Any number of mildly conspiratorial sorts of theories can be constructed to account for this extraordinary story surfacing as it has. Upton-on-line doubts whether this is a particularly large concern to the Singaporeans. They are, however, clever and inscrutable negotiators with an eye for any point of leverage no matter how whimsical.
They would be very unlikely to have given the story public currency. A more plausible explanation may be that Trade Minister Jim Sutton saw no harm in exposing the consequences of some of the more bizarre international antics of those hard core activists who felt the need to travel to Fiji to show solidarity with George Speight.
The significant point is that the reverberations of the Treaty are now being felt outside of New Zealand. The fact that it has even been raised suggests that foreign perceptions of New Zealand are now being shaped by a domestic debate to which we have no answers ready to hand. If foreign observers see New Zealand activists standing shoulder to shoulder with B-grade coupsters in Melanesia, they could be forgiven for asking just what sort of a debate is going on in New Zealand.
Ripples Emanating from the Government
It is not only people like Tame Iti and Anthony Sinclair who create the ripples, though. Key policy makers within the Government are given to musing in mysterious ways about Treaty issues. The most recent ripple – thus far largely unremarked – came from Margaret Wilson, the Minister responsible for Treaty Settlements. It wasn’t, strictly speaking, a new ripple since her comments were made prior to the election in her former academic life.
But their publication in a new book, Culture, Rights, and Cultural Rights brought them back into prominence. Wilson co-edited the book with Paul Hunt. It is, in fact, a series of papers delivered at a colloquium held at Waikato University to mark the fiftieth anniversary of the Universal declaration of Human Rights.
Wilson’s paper – Cultural Rights: Definitions and Contexts – covers much well-trodden ground: the politicisation of culture, the universalist/relativist discourse on rights and the contexts in which these debates are engaged – academic, political and judicial. But Wilson can’t resist an observation that begs just about every question in the constitutional book.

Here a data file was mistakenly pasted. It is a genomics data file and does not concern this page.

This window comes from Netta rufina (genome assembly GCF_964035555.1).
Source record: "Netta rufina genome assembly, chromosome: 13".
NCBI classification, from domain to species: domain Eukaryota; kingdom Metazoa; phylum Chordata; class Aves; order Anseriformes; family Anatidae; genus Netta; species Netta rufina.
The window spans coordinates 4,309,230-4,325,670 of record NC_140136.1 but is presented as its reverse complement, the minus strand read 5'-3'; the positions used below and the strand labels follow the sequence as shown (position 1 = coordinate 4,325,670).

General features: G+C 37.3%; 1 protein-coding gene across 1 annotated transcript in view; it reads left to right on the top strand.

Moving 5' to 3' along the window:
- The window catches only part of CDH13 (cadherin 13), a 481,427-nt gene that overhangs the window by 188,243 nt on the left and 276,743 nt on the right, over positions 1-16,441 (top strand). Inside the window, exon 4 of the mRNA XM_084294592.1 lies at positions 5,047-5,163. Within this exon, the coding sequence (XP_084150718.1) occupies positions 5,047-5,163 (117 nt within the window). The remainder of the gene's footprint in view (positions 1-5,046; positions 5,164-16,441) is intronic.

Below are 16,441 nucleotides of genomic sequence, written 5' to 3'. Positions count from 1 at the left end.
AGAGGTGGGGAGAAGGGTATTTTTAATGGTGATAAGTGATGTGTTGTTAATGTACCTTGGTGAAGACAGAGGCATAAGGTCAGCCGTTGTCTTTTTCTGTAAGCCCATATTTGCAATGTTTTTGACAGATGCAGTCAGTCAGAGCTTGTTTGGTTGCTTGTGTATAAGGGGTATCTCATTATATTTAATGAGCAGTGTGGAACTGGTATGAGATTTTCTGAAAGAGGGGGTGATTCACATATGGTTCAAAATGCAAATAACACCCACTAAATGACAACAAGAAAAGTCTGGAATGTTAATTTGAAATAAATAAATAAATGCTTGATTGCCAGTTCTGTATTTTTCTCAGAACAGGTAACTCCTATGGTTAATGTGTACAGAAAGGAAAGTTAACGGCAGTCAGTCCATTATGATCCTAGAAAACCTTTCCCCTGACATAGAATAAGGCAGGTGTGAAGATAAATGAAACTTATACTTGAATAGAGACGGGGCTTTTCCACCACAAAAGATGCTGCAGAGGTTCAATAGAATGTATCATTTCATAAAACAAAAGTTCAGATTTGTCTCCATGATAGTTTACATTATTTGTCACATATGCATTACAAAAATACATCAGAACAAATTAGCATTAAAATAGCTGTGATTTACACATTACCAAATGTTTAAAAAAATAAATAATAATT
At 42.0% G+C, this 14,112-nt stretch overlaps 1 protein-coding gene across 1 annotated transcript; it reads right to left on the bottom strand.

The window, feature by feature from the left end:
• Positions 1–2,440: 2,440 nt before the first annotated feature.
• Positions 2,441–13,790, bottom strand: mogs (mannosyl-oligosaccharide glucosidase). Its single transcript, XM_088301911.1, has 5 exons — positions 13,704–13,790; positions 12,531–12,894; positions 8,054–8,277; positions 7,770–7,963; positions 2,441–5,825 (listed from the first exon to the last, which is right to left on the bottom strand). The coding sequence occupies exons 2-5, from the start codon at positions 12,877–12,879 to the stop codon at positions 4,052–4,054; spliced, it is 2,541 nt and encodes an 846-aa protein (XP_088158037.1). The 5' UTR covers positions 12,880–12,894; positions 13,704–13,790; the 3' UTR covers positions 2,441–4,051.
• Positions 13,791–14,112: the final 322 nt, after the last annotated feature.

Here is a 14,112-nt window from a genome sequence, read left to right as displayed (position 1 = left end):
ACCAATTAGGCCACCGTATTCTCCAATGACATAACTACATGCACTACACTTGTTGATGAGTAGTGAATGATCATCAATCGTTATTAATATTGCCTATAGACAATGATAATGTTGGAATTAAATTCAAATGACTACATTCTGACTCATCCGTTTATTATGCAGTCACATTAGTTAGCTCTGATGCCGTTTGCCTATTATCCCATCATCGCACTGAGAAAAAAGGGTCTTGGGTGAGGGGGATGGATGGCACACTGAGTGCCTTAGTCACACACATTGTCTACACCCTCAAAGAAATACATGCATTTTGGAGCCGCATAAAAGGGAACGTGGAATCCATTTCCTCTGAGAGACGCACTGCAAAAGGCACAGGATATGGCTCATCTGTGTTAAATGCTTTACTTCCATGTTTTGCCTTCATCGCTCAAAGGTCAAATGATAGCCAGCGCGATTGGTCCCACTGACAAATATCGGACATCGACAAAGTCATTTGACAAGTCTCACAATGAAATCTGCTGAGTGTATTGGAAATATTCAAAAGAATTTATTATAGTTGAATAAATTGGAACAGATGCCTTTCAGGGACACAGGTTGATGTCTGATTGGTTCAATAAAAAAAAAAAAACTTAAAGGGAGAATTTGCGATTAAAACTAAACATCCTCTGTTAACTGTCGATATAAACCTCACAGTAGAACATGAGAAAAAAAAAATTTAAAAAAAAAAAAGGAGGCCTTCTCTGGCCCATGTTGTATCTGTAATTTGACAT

“…I would observe” she says, “that economic devolution without social, cultural and political devolution has a limited chance of success.” What sort of political devolution you may ask? We’re not told. And the Minister has already made it clear that what she ventured in academia is not necessarily a guide to what we may expect from the Government.
Fine. But it is curious to be in a situation where some leading edge Maori radicals are challenging the validity of one man, one vote, the Foreign Minister is advocating it strongly in respect of Fiji, and the Government’s in-house constitutional and Treaty expert is silent while we ponder her progressive utterances in a former life.
Normalising the Debate
I applaud Parekura Horomia’s statement the other day that pakeha should stop regarding Maori as being too complex to understand. Decades of indifference to Maori concerns has been metamorphosed into a strangulating political correctness that runs the risk of substituting disingenuous silence for respect.
If there are metaphysical and cultural issues at stake, we should discuss them. It must be possible to debate these issues without anyone needing to allege cultural offence. Certainly, wrapping our cultural sensitivities in cotton wool is no guarantee of cultural survival. If anything, it risks cultural atrophy.
Whether it is genes in cows, radio frequency spectra or the electoral system, people on both sides should stop us speaking in riddles. We might be both relieved to discover that neither of us has the answer and that we might have to do some hard and creative thinking rather than intoning abstract concepts that never engage one another.